Volkswagen is recalling 168,275 cars equipped with diesel engines because of a defect in the fuel injection system that could cause fuel leaks and fires.
The recall affects certain 2009-2012 Jetta midsize cars, and some 2010 through 2012 Golf small cars, as well as some Audi A3 models from the 2010 through 2012 model years, the National Highway Traffic Safety Administration said Thursday on its website. All are equipped with 2-liter TDI diesel engines.
Cracks can develop in the fuel injection system and cause fuel to leak, possibly causing fires, VW said in documents filed with federal safety regulators.
However, the company said in the documents that it doesn't know of any fires, crashes or injuries caused by the problem.
Fuel injectors squirt fuel into the cylinder, where it is ignited. The resulting explosion pushes the pistons, which move to power the cars. On some of the VW diesels, a vibration given off by the injectors can cause stress that eventually can lead to cracks in the injector fuel lines, VW said.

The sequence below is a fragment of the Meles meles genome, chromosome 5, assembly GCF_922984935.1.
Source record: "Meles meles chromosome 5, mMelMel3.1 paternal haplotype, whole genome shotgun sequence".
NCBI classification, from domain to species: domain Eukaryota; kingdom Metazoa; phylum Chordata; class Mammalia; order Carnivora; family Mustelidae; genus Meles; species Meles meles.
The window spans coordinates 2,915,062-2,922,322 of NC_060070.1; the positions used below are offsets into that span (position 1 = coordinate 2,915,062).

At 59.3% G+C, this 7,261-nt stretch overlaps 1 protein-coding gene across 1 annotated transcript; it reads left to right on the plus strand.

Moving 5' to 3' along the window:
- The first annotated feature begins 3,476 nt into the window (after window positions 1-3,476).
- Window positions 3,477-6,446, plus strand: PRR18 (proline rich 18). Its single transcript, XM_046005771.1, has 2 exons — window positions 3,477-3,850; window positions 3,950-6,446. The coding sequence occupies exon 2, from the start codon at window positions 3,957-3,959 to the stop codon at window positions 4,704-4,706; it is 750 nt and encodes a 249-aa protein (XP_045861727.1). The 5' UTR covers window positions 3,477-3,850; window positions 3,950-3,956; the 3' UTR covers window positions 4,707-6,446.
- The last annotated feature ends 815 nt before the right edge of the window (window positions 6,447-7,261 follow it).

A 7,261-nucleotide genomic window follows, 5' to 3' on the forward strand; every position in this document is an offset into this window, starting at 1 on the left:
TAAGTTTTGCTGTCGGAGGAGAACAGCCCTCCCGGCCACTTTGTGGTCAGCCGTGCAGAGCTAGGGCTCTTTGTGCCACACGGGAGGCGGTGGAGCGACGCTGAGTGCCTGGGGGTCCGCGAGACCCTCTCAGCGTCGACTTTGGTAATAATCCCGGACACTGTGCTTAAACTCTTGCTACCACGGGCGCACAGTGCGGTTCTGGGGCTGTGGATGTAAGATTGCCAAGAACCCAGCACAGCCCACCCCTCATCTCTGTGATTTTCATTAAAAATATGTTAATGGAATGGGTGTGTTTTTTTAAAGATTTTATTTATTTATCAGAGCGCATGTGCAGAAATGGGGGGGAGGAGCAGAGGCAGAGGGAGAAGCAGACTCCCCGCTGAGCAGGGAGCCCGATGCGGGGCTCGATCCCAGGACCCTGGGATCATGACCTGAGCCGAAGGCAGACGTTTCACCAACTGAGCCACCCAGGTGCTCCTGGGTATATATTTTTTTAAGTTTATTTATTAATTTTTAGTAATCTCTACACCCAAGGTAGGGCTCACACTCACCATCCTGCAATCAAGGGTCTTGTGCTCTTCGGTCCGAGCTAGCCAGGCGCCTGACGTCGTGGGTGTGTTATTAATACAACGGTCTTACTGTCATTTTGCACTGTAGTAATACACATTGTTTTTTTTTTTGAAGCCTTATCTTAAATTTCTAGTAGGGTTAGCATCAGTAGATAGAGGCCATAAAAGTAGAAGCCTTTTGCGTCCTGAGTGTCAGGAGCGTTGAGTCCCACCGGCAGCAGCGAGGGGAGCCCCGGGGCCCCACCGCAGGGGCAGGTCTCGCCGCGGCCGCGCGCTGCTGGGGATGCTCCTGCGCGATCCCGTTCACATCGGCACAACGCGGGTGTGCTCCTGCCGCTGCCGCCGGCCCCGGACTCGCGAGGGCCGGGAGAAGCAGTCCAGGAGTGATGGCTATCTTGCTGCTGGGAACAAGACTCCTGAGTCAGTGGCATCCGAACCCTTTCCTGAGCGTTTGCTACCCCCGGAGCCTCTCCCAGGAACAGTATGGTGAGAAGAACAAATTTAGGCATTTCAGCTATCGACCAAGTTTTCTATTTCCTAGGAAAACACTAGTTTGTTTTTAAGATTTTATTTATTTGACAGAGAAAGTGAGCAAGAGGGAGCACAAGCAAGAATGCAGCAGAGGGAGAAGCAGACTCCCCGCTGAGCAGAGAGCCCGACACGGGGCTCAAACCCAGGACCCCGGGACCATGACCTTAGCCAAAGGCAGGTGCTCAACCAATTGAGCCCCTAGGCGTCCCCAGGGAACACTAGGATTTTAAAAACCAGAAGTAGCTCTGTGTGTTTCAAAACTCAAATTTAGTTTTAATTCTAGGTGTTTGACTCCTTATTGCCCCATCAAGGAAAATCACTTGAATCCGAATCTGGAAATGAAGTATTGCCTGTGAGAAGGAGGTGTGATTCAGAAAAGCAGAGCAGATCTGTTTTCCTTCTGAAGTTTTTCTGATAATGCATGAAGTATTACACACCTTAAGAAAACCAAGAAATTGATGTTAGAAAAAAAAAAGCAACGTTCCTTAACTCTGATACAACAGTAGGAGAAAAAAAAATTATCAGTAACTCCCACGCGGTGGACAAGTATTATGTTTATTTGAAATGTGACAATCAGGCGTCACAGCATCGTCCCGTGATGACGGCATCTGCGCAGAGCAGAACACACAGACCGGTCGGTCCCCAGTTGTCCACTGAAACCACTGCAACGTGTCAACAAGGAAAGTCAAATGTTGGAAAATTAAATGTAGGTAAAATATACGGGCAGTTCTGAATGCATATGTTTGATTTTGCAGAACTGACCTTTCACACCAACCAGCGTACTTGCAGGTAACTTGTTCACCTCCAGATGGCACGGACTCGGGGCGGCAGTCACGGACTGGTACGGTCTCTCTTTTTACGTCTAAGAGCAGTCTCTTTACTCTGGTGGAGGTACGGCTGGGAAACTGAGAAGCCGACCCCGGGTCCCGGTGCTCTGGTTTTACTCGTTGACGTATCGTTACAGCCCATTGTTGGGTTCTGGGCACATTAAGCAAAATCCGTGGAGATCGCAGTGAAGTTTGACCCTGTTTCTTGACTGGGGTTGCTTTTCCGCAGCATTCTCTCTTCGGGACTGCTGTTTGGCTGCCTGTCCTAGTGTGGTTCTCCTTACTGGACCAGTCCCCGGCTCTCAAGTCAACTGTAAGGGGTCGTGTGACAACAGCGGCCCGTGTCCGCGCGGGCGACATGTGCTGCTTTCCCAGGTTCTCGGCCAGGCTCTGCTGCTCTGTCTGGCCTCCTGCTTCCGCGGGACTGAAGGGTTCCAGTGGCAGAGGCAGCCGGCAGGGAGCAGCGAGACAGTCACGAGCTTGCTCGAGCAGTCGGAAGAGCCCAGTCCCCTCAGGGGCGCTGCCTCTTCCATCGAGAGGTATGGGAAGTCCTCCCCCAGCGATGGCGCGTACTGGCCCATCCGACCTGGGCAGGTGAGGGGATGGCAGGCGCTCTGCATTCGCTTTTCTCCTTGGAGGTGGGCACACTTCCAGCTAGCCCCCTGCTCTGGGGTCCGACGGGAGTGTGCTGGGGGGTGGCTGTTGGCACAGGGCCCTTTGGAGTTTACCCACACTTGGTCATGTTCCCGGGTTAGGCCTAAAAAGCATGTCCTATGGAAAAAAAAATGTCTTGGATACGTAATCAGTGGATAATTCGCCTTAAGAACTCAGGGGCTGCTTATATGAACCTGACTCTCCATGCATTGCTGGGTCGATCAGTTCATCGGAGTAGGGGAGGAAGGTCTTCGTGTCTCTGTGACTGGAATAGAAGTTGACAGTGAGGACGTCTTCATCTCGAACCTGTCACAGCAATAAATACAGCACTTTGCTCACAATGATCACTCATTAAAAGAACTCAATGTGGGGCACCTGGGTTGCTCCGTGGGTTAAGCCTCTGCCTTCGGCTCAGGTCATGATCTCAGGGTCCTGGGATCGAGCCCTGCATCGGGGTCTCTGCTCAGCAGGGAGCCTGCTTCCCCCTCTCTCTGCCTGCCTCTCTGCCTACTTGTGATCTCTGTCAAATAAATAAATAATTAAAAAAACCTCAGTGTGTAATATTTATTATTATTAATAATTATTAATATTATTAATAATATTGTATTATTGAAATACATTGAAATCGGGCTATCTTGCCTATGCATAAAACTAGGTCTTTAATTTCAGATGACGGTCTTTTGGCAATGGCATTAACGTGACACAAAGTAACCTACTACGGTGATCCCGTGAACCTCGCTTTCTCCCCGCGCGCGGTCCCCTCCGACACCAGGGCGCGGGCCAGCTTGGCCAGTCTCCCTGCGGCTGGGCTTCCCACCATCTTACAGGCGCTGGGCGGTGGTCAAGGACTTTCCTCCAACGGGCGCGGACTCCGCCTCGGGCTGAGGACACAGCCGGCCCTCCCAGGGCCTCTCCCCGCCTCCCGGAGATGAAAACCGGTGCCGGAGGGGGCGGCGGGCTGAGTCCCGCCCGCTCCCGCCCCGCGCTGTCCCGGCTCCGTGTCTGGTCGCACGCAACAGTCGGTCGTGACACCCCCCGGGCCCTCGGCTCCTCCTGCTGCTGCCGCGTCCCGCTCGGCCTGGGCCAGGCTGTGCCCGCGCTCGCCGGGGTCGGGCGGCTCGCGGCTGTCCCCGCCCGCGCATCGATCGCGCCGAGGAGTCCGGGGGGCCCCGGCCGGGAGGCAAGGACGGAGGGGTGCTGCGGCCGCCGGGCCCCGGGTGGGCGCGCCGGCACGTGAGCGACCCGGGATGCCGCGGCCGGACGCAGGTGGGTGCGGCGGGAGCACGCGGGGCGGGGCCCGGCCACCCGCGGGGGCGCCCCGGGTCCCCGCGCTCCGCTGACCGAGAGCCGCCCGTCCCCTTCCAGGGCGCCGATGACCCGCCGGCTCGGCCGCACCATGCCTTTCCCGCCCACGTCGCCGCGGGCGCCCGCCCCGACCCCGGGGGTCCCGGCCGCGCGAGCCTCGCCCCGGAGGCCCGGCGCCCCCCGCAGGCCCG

Volkswagen will replace a fuel injector line in some models and install dampers to cut the vibrations on all of them. The repairs will be made free of charge. The recall is expected to start in November, NHTSA said.
The recall includes 161,144 Golf and Jetta models and another 7,131 Audi A3s.
The Jettas, including SportWagens, were made from May 2008 through September of 2011, while the Golfs were made from May of 2009 through September of 2011. The A3 models were made from September of 2009 through September of 2011.
About 20 percent of the cars built during those time periods will need to have fuel lines replaced, and all will the vehicles will get the vibration dampers, VW said.
More than 20 percent of the Volkswagens sold in the U.S. have diesel engines.